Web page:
I may never see the Vatican or Troy
but only let me sit in a car somewhere
I recognize as home by the hand
of the one I love in mine-
just once – O universe – one more time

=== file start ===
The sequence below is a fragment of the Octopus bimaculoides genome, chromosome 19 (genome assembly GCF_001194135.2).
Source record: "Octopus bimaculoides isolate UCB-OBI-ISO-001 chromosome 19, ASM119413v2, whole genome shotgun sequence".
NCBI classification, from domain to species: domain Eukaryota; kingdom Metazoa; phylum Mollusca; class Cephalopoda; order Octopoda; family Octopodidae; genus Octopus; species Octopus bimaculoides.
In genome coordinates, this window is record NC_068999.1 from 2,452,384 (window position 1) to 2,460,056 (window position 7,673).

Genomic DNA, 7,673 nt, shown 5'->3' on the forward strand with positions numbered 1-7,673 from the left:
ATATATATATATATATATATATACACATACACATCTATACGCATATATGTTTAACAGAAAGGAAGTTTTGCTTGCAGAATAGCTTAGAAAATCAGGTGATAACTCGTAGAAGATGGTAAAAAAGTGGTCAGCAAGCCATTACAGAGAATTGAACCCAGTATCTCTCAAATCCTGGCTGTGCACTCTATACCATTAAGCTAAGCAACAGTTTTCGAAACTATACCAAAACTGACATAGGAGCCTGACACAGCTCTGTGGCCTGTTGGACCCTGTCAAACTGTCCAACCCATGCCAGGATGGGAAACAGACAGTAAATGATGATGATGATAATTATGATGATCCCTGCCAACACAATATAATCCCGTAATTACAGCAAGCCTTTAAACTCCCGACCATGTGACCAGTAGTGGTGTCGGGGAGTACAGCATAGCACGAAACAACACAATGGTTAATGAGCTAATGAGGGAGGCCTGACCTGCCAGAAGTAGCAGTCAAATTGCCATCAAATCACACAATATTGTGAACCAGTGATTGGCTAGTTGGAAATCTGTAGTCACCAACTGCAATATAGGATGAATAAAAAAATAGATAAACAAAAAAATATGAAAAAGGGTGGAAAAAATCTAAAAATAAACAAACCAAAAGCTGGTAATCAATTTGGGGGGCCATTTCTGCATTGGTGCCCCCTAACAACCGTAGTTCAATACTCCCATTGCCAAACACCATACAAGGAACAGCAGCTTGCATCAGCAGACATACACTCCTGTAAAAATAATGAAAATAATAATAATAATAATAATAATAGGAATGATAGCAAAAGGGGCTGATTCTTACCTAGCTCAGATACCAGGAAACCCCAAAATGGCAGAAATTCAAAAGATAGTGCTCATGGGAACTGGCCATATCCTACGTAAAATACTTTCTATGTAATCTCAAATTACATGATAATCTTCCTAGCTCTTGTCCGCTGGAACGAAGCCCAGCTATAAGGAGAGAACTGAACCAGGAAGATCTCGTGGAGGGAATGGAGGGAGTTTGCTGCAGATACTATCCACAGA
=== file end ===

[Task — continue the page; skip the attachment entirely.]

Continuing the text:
Notes on the PoemIn just a few brief words and lines, Fanny Howe moves from the far-flung to the intimate and then spirals back out dizzyingly. Such spiritual and emotional immensity is encapsulated in less than 40 words. That's breathtaking, don't you think? Each phrase builds, with surprising power, from recognizable names of and symbols for types of beauty, to the simple things that surely everyone desires, cherishes if she has it and yearns for if she doesn't: "only let me sit" "somewhere I recognize as home" "the hand of the one I love in mine" ... and then it is wrenched by the sweep and the plaintive cry of the last line "just once – O universe – one more time" Fanny Howe has crafted in the span of less than two tweets (long before those succinct bursts of supposed communication became ubiquitous) something so piercing, so poignant.